By CLARK MASON
THE PRESS DEMOCRAT
Daniel Rosenthal performed his first professional magic show at a birthday party when he was 5 years old.
By the age of 8, he was doing shows at hospitals, including performing for chemotherapy patients at Santa Rosa Kaiser, where his father works as director of occupational and physical medicine.
Daniel was shocked by the number of sick and sad patients, but struck by how his act changed the mood.
“After the show, one of the patients waved me over and said ‘This is the first time I’ve heard laughter in here,’ ” he said.
As a result, “Magic is Medicine” was born.
Impressed by the joyful impact of his demonstrations, Daniel founded Magic is Medicine to enlist magicians to perform in hospitals, schools and rehabilitation and assisted-living centers across the country.
His efforts led him to be honored last month with a $36,000 grant from the Helen Diller Family Foundation.
The “Diller Teen Tikkun Olam” Awards annually gives $36,000 each to five California Jewish teens in recognition of their social service.
Tikkun Olam is a precept of Judaism meaning “repair of the world.”
Daniel, who is entering his sophomore year at Maria Carrillo High School, said the money will help him expand his mission of bringing good cheer through magic.
Among other things, it will pay for boxes of therapeutic magic tricks to give to patients and students.
He already has created a board of advisors consisting of doctors and leading members of magicians’ organizations.
He’s had some guidance and advice from master illusionist David Copperfield, who runs an organization called Project Magic. It also deals with the therapeutic power of magic.
The notion that magic can dispel gloom isn’t new. On Daniel’s website, www.MagicisMedicine.org, the late, great Harry Houdini is shown performing for smiling, hospitalized children.
Daniel said that magic can help alleviate the loneliness and isolation that accompanies sickness.
One of his favorite tricks is the highly interactive “Sponge Balls.”
He places a red foam ball into a subject’s palm and has him close his hand. When the person re-opens their hand, the ball multiplies, as if by magic.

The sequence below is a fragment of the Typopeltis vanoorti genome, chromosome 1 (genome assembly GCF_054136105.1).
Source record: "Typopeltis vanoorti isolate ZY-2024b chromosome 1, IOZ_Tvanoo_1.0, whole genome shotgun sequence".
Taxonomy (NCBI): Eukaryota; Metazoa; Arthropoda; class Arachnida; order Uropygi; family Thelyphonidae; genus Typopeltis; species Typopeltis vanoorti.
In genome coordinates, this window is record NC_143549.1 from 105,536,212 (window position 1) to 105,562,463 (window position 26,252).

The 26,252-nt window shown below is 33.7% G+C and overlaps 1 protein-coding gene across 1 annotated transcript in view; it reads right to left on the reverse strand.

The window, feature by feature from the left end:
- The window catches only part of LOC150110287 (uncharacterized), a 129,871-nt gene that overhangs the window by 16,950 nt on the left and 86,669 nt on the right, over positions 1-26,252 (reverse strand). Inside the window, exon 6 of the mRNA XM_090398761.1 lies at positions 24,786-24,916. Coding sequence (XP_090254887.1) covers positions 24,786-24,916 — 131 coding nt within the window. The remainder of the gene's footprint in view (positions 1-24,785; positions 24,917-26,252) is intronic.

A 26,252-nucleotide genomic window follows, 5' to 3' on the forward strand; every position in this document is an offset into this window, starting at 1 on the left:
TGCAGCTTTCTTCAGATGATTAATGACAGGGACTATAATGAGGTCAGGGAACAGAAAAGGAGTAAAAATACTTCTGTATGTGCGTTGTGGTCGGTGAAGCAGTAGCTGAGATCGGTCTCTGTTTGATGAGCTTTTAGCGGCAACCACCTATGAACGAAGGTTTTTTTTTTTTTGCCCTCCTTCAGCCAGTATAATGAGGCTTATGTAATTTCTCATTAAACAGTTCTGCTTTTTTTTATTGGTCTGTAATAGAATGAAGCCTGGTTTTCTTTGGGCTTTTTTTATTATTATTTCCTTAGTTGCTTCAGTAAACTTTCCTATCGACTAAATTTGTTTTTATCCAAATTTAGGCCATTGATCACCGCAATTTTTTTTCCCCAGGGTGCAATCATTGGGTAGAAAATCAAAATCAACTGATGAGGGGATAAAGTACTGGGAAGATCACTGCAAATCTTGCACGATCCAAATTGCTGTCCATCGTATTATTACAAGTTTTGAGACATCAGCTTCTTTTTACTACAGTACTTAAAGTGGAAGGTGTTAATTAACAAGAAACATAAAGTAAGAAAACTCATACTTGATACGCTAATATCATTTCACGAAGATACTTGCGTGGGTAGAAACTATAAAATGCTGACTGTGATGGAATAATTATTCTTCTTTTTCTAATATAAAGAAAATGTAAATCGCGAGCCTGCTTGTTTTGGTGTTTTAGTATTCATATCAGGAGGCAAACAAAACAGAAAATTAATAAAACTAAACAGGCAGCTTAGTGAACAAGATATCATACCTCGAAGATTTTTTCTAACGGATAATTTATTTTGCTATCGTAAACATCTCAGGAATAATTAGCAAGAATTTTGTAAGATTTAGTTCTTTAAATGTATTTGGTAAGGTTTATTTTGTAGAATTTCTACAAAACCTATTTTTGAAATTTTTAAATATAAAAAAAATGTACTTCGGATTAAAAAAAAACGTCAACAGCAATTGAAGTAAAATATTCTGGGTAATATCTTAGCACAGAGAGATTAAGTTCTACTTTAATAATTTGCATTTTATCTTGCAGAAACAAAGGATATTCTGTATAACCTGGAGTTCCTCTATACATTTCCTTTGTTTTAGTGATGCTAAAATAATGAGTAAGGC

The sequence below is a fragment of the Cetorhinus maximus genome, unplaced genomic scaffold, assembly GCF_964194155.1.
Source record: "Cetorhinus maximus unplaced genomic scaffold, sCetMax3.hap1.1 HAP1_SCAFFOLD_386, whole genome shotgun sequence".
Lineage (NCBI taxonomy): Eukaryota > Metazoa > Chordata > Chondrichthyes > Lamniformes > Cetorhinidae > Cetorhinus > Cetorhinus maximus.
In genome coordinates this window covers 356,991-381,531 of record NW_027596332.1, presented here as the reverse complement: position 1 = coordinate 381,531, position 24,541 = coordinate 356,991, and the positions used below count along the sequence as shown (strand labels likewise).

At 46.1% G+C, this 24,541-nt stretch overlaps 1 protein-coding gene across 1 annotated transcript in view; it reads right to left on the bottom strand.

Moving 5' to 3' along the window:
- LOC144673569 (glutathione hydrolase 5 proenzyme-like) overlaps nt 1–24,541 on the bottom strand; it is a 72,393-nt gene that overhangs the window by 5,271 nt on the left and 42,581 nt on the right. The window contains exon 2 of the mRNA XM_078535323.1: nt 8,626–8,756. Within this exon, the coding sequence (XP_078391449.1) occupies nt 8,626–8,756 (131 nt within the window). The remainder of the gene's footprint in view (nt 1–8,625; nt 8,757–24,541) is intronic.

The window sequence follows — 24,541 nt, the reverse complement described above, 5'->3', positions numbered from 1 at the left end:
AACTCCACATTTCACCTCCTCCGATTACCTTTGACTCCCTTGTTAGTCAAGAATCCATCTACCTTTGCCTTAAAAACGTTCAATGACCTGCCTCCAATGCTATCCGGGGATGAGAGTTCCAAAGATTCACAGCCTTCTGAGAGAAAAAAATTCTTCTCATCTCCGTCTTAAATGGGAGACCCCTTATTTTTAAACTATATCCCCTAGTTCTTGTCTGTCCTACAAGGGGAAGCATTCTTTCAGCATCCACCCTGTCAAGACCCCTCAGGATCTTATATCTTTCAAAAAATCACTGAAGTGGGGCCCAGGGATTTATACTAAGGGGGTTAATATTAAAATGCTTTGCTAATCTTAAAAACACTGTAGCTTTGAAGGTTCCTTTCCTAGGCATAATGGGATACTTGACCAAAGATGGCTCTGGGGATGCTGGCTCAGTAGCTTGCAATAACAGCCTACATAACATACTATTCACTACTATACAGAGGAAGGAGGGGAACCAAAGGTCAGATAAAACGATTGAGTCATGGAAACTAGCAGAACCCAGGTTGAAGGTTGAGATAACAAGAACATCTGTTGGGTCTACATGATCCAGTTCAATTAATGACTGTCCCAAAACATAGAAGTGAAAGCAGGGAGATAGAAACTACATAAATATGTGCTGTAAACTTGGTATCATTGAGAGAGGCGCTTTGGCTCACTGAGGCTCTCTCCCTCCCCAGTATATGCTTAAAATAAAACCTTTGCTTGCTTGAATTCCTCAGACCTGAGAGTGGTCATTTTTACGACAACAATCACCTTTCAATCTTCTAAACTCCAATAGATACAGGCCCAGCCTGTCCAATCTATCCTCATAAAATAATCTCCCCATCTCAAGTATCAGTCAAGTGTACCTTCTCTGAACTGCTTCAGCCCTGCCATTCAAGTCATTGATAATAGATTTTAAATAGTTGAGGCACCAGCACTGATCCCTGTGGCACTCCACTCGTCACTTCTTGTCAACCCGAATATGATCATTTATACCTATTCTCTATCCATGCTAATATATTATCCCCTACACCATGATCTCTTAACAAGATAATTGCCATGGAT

Daniel has been honing his sleight-of-hand since the age of 3, when his uncle showed him his first trick — how to make a coin disappear and reappear. Now he’s helping to enlist and audition magicians and coordinate magic shows in the Bay Area and beyond.
“We’re looking for people to share the magic,” he says.
He’s setting up a show at the Miami Children’s Hospital and in the past month has performed at a number of places, including the Ronald McDonald House at Stanford University, the University of California San Francisco’s Family House for cancer patients and the Children’s Learning Center in Alameda, a facility for the developmentally disabled.
He also started a magic club at his high school and demonstrates his act for student clubs.
Daniel is far from being a one-trick pony. He also plays violin and has earned multiple solo violin awards. And he’s been practicing Taekwondo and karate from an early age. He is close to achieving his black belt.
But his love is for magic and bringing it to those who will benefit.
“There’s such a great demand for magic,” he said.
You can reach Staff Writer Clark Mason at 521-5214 or email@example.com.
Lives with: Parents, 13-year-old twin brothers and 10-year-old sister in Santa Rosa.
What’s on his iPod: Beethoven; Klezmer
Hobbies: Magic, violin, martial arts
Dream job: medical doctor
Favorite TV Show: None, doesn’t watch much. But favorite movie is “Paint Your Wagon.”
Books: Loves Short Stories and Jack London.
Favorite food: Falafel and his grandmother’s Latkas and Kugel.
Quote: “I have such a passion for magic and such a potential; I was invited at a young age to join the Society of American Magicians.”